Now those players are returning to Nigeria to supplement the NBA’s efforts in ways other African countries with fewer U.S.-trained stars can’t hope for. Portland Trail Blazers star Al-Farouq Aminu, former Denver Nuggets executive and current Toronto Raptors president Masai Ujiri and former Cleveland Cavaliers’ forward Ejike Ugboaja hold regular camps in Nigeria. Some, like Aminu, play for Nigeria internationally. Evelyn Akhator, the Lagos-born WNBA star of the Dallas Wings, returned last year to hold a camp. And this is just the start, says Tunde Adekola, coach of the country’s Power Forward program.
“I am sure the sport will continue to grow,” says Adekola.
That faith is leading football and baseball to make moves too. Launched in 2015, Baseball Tomorrow Academy works with the U.S. Embassy in Abuja to promote baseball and softball in schools. Former MLB player Jeremy Guthrie hosts annual youth camps through the academy, which has already coached more than 400 kids. The sport is new in Africa, and within the continent is most popular in South Africa, Uganda and Kenya. Nonetheless, the MLB is investing in Nigeria’s baseball future. It regularly selects Nigerian players and coaches for camps in South Africa for promising talent.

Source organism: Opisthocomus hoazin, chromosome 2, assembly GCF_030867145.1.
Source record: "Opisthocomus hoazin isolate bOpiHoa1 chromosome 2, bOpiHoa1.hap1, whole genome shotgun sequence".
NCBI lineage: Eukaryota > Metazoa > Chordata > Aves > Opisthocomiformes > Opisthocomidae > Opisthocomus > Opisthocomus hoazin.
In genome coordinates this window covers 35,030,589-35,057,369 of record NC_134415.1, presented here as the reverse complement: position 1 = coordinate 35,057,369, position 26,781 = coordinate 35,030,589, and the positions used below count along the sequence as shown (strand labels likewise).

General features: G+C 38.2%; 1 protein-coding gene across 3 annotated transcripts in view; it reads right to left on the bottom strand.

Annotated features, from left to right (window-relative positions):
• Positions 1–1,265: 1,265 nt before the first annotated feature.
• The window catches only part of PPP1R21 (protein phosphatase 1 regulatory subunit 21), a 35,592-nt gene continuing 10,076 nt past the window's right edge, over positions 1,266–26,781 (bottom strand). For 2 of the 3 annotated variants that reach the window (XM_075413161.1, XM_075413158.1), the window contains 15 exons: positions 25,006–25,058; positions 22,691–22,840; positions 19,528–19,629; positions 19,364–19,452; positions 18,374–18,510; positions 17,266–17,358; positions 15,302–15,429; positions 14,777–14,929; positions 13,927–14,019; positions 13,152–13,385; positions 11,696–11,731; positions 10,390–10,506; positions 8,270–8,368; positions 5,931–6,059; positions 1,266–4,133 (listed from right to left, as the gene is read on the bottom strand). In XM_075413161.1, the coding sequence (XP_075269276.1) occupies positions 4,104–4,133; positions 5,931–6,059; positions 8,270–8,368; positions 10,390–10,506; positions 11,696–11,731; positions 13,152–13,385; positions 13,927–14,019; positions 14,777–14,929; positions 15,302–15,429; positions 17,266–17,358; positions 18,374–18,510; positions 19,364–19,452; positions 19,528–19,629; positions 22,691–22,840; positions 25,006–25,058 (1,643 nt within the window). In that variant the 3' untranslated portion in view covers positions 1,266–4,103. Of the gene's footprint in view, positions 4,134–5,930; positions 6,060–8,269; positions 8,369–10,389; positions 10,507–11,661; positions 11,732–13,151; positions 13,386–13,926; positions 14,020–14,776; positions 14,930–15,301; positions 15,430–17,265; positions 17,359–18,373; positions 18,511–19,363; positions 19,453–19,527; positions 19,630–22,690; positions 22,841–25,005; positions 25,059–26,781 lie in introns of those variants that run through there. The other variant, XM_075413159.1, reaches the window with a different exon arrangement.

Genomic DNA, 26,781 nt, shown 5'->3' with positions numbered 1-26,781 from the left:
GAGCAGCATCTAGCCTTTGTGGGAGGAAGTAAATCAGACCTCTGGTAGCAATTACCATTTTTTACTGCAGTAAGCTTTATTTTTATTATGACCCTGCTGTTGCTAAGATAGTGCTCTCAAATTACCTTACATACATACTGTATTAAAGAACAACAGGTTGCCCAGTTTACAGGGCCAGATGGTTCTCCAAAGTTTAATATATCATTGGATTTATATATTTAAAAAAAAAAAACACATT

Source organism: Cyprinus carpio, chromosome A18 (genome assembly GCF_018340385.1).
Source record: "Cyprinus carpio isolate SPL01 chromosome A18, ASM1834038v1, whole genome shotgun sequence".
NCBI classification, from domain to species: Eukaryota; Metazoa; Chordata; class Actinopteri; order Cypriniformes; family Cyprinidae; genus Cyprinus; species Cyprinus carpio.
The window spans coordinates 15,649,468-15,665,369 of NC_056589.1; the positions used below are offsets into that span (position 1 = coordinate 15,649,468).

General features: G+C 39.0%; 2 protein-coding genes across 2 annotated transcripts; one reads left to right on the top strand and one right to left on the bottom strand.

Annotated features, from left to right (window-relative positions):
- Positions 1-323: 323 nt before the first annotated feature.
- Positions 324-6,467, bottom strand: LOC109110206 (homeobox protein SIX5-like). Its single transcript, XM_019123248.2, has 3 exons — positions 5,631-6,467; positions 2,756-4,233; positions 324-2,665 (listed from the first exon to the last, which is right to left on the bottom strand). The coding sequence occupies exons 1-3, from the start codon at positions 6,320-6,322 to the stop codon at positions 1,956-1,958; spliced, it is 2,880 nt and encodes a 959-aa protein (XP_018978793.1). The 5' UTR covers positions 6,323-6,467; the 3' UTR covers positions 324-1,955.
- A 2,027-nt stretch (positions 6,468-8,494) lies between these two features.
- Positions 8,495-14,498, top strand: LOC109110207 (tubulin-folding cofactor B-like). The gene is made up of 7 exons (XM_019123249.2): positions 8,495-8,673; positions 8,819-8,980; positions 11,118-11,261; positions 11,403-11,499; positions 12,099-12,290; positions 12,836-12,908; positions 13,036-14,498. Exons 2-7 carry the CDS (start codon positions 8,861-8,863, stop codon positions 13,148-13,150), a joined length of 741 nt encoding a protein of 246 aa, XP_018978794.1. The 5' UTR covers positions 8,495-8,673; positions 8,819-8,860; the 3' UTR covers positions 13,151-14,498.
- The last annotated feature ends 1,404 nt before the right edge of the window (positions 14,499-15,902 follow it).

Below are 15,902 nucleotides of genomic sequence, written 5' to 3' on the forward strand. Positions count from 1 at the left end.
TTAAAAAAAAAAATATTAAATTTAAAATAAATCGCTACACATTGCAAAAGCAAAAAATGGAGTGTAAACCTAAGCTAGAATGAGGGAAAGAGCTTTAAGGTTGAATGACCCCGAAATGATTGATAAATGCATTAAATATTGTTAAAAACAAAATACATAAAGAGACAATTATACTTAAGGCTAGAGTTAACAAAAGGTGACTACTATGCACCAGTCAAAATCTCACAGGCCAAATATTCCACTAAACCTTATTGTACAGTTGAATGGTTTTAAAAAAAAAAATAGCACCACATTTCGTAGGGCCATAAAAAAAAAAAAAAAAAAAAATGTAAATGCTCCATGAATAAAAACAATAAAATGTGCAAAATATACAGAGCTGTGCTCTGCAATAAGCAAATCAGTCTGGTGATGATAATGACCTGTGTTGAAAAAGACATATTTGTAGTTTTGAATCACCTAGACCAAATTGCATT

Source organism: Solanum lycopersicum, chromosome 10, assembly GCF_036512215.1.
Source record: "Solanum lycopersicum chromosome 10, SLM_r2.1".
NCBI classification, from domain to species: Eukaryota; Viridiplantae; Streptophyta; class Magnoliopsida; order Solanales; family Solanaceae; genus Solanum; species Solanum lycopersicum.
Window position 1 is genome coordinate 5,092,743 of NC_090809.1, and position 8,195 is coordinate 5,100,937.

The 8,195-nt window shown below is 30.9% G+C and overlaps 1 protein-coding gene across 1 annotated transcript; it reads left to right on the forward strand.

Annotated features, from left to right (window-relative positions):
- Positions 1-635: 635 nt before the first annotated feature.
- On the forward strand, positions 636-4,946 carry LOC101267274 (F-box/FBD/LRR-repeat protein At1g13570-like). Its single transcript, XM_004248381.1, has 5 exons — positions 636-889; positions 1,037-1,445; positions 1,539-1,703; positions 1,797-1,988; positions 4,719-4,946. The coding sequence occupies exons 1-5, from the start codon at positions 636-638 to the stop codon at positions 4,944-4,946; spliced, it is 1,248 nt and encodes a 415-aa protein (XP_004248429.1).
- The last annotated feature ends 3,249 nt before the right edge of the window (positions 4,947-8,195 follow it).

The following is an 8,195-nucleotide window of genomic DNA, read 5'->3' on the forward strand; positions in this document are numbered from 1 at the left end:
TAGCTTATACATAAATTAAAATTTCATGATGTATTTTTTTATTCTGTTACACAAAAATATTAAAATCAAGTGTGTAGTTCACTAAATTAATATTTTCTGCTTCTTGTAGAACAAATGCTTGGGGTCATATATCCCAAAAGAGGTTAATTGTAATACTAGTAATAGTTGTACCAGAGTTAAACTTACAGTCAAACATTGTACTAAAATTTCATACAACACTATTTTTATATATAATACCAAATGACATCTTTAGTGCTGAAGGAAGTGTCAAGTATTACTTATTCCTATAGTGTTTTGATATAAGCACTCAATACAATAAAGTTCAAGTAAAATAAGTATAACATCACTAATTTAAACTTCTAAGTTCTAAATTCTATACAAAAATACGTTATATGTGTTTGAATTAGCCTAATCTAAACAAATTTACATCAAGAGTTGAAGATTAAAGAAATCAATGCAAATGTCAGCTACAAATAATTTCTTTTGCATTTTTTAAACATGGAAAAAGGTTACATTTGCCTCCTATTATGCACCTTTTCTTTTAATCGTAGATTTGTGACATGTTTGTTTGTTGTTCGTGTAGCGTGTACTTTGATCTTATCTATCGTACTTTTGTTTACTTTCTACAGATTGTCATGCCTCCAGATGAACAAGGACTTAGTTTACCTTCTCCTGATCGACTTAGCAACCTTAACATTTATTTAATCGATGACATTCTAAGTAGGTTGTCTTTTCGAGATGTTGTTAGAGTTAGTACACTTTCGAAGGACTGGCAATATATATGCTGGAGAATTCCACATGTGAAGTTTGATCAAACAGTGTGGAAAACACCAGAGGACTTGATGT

The Nigerian Institute of American Football, set up in 2011 by former football players Daryl Hayes and Ricardo Dickerson with basketball coach Gregory Hendricks, hosts training clinics for coaches and school camps for kids. And the American Football for Africa Mission, launched in 2010 by coach Amadi Chukwuemeka and supported in part by the U.S. Embassy, has since trained more than 2,000 Nigerians in the sport. In 2010, Chukwuemeka also put together West Africa’s first football team, Nigeria’s ABU Zaria Titans. Combining placement on U.S. university teams, European leagues and the NFL, Nigeria has exported more football players than any other African nation.
“My dream is to see football rival all existing sports here in Africa,” says Chukwuemeka.
The football most Nigerians know is what Americans call soccer. Still, the rush of American sports academies to Nigeria isn’t entirely surprising. In basketball, America and Nigeria have had a little-known relationship for decades, fostered in large part by U.S.-born coach Oliver B. Johnson, popularly known in Nigeria as Coach OBJ. Johnson first visited Nigeria in the 1960s as a member of the Peace Corps. According to FIBA, basketball’s international governing body, Johnson met a slender, energetic young boy called Hakeem and they talked about basketball. Hakeem Abdul Olajuwon would go on to play for the Houston Rockets and Toronto Raptors, emerging as one of the NBA’s greatest icons.